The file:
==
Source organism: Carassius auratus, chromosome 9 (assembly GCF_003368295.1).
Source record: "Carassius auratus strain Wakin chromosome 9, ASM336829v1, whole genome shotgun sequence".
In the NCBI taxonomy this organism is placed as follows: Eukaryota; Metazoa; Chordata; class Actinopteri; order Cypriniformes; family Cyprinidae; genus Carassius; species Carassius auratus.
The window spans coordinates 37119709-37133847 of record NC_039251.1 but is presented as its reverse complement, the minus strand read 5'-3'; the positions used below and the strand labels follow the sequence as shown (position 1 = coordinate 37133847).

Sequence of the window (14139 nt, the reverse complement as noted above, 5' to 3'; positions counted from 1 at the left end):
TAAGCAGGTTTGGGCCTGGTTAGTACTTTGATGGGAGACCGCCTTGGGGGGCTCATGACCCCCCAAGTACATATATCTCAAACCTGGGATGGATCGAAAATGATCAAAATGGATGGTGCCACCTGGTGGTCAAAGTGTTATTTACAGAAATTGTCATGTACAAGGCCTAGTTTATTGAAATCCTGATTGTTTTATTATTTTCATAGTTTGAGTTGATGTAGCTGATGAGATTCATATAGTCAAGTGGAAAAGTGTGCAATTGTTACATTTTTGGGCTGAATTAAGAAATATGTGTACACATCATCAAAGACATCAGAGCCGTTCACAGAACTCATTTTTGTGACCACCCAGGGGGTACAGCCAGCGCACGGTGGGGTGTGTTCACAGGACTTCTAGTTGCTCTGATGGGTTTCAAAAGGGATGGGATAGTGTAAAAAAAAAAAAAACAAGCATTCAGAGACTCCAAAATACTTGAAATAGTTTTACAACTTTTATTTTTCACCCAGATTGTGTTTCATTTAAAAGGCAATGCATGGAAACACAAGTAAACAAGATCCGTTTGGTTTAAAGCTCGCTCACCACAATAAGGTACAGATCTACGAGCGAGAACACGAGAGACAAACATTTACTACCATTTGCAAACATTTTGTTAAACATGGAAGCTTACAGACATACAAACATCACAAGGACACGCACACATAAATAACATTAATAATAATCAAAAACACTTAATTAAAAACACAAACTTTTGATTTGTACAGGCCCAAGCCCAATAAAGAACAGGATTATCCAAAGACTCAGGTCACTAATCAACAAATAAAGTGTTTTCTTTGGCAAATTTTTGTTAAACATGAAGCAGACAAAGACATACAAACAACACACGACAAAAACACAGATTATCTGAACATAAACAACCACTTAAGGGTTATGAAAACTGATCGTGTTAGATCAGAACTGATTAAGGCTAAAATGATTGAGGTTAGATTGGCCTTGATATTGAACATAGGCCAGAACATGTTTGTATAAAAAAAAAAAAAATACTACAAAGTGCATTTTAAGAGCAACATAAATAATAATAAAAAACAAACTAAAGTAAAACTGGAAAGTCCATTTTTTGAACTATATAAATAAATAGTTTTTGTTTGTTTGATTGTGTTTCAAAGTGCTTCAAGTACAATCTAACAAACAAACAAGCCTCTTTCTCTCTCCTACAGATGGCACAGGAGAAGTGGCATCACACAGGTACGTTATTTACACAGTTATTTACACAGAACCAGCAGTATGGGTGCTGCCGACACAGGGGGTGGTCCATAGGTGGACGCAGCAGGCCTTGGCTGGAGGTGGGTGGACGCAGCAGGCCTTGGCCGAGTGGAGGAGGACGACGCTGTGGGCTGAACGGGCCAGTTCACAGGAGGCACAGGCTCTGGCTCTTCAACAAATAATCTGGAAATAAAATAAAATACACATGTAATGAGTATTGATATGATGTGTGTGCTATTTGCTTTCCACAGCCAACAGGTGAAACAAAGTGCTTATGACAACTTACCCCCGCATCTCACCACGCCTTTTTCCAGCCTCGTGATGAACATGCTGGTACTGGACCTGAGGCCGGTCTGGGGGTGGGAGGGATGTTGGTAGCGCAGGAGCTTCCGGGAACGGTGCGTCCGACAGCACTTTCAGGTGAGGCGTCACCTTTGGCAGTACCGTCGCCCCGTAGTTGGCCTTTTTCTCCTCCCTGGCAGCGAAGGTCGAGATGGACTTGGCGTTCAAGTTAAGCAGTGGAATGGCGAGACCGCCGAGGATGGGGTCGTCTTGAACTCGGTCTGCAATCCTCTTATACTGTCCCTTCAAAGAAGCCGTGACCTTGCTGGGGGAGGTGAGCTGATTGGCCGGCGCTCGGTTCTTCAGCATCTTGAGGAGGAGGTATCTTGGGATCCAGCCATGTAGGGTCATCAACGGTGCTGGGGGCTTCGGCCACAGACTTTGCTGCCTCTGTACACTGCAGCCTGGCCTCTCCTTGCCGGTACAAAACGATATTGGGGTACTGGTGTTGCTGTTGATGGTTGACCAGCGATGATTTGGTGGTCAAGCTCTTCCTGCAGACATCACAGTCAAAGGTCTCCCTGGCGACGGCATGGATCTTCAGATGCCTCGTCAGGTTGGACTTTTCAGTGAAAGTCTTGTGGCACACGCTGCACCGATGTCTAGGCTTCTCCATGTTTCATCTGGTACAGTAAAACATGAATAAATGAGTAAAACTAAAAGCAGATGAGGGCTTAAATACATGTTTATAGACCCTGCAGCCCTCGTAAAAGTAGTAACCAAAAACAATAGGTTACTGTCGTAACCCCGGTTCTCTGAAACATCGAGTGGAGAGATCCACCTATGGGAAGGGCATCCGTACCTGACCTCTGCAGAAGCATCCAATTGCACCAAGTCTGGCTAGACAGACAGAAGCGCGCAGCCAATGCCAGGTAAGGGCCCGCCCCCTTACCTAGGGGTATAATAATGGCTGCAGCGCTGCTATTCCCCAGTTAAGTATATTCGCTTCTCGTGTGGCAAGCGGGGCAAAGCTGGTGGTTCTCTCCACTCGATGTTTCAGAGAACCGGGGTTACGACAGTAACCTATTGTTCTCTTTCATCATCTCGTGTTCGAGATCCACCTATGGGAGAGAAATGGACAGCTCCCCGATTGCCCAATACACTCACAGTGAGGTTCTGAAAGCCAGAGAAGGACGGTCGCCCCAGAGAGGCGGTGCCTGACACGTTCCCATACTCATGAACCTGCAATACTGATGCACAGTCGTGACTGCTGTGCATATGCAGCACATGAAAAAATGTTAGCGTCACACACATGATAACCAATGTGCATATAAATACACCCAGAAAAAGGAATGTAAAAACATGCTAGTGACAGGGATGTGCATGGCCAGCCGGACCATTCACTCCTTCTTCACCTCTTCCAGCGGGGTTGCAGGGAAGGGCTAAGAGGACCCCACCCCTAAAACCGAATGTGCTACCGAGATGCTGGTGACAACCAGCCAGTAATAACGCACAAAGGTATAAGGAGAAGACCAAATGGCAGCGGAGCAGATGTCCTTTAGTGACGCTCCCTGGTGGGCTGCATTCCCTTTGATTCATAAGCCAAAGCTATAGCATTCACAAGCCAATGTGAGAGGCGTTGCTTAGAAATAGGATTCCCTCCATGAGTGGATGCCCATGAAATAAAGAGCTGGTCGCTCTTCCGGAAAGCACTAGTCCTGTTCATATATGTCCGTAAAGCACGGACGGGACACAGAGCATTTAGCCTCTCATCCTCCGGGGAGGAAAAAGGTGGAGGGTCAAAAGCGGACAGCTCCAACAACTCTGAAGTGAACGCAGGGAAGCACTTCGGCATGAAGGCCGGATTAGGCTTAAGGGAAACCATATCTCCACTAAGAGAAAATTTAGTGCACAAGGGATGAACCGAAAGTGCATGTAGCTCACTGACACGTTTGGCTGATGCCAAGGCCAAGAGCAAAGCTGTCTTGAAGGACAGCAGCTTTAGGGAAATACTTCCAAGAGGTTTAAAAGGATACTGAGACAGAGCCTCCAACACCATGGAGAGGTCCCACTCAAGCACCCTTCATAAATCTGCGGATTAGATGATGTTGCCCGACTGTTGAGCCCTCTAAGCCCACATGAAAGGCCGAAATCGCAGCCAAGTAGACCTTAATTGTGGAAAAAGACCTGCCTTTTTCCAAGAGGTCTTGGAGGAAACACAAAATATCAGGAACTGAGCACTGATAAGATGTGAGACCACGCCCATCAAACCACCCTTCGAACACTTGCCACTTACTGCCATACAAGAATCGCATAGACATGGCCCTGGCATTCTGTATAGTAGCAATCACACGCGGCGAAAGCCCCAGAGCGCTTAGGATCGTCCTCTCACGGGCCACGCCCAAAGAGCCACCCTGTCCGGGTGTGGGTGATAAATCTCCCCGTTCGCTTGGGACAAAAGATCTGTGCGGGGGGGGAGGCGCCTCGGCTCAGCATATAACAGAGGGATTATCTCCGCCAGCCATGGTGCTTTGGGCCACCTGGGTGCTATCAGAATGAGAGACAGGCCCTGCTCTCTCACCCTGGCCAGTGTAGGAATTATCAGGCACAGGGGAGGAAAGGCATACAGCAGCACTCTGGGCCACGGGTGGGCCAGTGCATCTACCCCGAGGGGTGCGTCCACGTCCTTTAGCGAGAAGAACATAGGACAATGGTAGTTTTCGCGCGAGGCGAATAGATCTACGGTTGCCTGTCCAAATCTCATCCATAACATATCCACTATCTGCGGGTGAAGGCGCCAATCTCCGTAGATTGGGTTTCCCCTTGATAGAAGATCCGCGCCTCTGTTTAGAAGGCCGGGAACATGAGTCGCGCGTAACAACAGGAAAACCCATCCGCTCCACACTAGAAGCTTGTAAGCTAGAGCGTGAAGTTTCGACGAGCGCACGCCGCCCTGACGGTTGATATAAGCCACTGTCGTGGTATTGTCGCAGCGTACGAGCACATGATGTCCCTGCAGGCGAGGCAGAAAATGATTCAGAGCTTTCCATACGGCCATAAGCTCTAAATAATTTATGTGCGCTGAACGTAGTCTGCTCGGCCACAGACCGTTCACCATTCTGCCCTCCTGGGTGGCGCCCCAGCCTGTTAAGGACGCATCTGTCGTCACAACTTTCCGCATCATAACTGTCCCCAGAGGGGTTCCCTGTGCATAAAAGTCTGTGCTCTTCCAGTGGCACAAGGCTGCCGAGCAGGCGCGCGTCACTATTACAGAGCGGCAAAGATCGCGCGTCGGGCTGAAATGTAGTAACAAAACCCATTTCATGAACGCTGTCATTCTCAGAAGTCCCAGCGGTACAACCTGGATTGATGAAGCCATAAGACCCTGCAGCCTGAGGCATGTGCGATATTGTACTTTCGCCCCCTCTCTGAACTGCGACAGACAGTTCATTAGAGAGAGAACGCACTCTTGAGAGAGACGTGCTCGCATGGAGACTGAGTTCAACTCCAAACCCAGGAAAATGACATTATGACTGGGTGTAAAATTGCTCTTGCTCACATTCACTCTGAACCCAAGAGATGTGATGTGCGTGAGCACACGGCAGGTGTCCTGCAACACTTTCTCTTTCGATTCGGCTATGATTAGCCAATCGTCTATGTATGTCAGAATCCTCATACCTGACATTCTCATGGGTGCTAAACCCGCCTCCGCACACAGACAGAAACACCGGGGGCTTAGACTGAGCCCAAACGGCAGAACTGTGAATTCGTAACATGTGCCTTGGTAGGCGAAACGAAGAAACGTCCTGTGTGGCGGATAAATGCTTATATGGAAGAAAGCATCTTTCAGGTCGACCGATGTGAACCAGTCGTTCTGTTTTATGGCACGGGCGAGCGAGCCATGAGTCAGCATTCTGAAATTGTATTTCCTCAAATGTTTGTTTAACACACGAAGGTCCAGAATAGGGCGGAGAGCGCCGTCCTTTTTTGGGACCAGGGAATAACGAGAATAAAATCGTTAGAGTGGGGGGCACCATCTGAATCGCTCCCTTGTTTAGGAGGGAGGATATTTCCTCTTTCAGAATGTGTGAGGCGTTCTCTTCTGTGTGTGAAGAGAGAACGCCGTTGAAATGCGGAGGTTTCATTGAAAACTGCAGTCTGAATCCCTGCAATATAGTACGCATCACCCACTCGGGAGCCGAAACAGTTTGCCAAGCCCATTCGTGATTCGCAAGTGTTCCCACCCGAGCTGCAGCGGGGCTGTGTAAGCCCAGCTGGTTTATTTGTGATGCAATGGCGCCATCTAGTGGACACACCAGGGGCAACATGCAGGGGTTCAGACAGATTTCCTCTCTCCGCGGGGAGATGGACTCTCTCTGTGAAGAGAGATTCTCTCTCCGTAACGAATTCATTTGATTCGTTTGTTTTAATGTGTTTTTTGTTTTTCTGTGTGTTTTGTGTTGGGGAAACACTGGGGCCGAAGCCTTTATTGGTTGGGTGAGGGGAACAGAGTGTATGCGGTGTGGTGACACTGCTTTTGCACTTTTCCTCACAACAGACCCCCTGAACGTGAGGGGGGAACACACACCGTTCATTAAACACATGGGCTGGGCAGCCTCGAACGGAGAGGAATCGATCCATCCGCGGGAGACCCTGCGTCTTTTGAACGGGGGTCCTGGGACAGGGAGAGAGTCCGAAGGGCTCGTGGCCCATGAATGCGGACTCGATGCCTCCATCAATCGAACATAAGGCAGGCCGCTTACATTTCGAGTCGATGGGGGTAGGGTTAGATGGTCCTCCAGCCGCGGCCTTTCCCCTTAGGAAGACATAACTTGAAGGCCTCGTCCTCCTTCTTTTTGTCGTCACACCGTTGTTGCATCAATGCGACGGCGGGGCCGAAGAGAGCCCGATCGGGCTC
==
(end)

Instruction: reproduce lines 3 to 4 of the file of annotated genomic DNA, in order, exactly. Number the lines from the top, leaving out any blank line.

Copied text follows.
In the NCBI taxonomy this organism is placed as follows: Eukaryota; Metazoa; Chordata; class Actinopteri; order Cypriniformes; family Cyprinidae; genus Carassius; species Carassius auratus.
The window spans coordinates 37119709-37133847 of record NC_039251.1 but is presented as its reverse complement, the minus strand read 5'-3'; the positions used below and the strand labels follow the sequence as shown (position 1 = coordinate 37133847).